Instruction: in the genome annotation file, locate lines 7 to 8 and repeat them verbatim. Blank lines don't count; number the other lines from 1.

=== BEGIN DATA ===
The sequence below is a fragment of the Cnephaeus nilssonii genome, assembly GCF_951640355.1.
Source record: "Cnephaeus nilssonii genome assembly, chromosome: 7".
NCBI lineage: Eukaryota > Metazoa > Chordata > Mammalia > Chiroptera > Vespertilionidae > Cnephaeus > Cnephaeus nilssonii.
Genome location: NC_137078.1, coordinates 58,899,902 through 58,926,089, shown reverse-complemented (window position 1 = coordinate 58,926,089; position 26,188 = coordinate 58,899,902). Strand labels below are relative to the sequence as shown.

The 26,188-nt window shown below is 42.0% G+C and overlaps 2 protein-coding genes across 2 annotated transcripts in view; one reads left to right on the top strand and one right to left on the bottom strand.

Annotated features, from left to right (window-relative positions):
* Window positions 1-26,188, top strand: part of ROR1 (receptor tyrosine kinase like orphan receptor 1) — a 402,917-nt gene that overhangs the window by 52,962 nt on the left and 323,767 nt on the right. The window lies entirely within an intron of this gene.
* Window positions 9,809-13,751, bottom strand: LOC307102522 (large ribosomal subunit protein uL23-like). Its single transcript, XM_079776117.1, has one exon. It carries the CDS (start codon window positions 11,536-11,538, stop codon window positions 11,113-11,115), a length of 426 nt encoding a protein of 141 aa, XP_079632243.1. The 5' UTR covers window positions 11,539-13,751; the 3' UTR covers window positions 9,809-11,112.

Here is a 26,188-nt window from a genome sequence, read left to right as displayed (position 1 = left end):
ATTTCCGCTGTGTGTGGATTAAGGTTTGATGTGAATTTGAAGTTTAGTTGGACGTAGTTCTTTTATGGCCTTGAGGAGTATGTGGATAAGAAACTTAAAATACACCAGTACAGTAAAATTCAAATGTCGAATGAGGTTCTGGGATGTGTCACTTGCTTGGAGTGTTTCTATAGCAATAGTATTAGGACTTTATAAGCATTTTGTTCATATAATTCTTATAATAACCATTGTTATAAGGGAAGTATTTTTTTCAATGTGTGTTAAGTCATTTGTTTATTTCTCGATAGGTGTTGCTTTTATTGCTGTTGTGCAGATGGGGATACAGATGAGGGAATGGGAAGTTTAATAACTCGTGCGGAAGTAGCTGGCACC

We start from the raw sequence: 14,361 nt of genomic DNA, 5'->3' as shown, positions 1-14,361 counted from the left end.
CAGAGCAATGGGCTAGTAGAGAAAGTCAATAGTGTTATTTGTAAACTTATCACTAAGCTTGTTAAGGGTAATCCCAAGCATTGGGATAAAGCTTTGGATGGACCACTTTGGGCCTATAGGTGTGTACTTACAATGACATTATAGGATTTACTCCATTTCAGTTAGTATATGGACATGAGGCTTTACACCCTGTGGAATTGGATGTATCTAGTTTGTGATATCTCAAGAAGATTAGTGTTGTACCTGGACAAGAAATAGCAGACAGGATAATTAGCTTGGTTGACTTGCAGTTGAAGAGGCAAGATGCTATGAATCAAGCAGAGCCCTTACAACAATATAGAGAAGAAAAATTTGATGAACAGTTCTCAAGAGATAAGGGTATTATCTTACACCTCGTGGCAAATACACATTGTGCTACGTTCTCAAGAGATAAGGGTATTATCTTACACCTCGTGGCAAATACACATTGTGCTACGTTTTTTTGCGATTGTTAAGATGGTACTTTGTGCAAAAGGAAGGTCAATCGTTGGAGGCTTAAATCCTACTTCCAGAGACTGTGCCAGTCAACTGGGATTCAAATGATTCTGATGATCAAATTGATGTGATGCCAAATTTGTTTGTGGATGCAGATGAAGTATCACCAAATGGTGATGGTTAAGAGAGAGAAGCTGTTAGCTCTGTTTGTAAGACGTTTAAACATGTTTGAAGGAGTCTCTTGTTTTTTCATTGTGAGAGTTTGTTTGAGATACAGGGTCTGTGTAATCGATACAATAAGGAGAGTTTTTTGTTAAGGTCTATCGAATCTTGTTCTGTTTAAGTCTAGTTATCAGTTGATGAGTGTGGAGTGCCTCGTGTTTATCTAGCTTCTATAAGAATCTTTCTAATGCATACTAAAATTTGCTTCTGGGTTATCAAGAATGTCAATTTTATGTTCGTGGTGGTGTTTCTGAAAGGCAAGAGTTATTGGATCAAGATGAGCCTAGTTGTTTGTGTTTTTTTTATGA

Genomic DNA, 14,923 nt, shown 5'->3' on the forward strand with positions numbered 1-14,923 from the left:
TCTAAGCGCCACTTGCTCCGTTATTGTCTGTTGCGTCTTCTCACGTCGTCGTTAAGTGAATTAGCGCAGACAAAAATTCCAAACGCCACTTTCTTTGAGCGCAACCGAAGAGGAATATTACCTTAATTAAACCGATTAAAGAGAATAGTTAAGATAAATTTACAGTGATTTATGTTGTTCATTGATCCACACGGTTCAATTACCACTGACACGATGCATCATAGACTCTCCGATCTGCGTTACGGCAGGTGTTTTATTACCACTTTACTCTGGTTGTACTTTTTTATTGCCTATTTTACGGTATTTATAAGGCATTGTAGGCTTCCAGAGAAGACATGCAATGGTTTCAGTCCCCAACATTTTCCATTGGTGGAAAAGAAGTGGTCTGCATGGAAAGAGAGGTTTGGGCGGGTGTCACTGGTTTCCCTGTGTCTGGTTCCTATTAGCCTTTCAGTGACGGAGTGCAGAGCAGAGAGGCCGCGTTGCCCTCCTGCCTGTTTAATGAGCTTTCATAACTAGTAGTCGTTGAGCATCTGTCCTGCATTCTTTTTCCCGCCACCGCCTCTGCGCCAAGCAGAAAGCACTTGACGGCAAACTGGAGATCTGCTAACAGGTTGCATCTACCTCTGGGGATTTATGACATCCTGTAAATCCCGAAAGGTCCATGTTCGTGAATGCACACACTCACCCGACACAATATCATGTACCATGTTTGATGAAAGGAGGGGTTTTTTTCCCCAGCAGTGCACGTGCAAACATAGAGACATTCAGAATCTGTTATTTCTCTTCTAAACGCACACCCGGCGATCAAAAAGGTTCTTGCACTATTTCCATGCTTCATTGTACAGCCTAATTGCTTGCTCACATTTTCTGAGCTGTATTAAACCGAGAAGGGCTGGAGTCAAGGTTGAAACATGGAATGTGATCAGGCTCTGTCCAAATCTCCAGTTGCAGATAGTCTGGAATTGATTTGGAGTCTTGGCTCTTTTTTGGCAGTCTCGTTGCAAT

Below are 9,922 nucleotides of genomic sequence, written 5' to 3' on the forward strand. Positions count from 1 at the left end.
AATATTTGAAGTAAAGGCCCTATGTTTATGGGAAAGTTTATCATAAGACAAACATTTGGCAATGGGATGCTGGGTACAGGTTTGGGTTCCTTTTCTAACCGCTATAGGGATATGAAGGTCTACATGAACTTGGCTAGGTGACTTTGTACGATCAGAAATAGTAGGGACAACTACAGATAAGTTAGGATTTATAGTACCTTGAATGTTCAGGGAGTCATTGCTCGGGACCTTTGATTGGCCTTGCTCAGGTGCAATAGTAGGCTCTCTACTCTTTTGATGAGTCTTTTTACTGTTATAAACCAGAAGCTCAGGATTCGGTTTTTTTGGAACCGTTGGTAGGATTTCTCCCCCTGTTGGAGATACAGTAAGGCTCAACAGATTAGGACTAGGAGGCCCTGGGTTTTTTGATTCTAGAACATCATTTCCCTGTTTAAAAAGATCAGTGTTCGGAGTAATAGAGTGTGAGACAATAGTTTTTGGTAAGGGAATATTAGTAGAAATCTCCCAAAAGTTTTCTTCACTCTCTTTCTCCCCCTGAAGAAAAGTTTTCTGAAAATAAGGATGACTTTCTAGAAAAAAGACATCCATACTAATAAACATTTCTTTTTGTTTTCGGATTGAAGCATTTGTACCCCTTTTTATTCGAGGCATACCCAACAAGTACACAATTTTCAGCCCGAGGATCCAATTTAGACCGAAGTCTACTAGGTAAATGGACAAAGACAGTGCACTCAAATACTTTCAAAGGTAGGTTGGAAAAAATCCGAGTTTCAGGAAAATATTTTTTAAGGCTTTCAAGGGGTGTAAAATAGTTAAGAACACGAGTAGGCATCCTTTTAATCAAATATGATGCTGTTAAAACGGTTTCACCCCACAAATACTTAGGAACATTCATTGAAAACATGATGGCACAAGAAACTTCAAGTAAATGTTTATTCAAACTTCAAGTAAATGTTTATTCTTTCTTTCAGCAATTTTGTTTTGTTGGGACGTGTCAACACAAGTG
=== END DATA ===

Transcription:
* Window positions 1-26,188, top strand: part of ROR1 (receptor tyrosine kinase like orphan receptor 1) — a 402,917-nt gene that overhangs the window by 52,962 nt on the left and 323,767 nt on the right. The window lies entirely within an intron of this gene.
* Window positions 9,809-13,751, bottom strand: LOC307102522 (large ribosomal subunit protein uL23-like). Its single transcript, XM_079776117.1, has one exon. It carries the CDS (start codon window positions 11,536-11,538, stop codon window positions 11,113-11,115), a length of 426 nt encoding a protein of 141 aa, XP_079632243.1. The 5' UTR covers window positions 11,539-13,751; the 3' UTR covers window positions 9,809-11,112.